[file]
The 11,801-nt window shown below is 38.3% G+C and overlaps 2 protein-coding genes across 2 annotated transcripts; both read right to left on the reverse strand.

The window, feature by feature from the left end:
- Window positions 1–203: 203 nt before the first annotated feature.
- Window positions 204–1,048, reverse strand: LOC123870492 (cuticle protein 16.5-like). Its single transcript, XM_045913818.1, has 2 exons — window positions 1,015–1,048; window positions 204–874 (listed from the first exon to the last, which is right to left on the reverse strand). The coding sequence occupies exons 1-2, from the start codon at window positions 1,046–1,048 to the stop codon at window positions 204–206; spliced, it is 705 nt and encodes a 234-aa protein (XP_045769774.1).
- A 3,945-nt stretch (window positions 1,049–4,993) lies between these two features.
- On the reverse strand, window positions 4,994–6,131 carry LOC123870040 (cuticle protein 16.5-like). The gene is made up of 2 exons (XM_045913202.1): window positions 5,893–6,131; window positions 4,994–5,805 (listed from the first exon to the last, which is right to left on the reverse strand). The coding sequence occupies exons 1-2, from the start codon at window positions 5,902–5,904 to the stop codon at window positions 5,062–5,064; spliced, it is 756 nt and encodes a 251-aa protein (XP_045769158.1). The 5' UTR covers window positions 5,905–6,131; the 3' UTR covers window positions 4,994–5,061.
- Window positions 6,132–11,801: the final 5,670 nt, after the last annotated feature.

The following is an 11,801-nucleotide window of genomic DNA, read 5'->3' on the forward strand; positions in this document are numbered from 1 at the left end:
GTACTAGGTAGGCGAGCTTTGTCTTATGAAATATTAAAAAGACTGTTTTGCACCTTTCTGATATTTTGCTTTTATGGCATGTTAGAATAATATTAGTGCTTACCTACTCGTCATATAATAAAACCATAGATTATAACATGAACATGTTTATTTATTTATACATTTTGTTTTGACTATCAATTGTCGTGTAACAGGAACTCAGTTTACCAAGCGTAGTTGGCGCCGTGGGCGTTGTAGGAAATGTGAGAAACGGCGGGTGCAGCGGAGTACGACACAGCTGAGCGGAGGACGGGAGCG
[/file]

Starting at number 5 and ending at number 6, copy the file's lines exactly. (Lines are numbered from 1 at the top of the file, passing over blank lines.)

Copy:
- A 3,945-nt stretch (window positions 1,049–4,993) lies between these two features.
- On the reverse strand, window positions 4,994–6,131 carry LOC123870040 (cuticle protein 16.5-like). The gene is made up of 2 exons (XM_045913202.1): window positions 5,893–6,131; window positions 4,994–5,805 (listed from the first exon to the last, which is right to left on the reverse strand). The coding sequence occupies exons 1-2, from the start codon at window positions 5,902–5,904 to the stop codon at window positions 5,062–5,064; spliced, it is 756 nt and encodes a 251-aa protein (XP_045769158.1). The 5' UTR covers window positions 5,905–6,131; the 3' UTR covers window positions 4,994–5,061.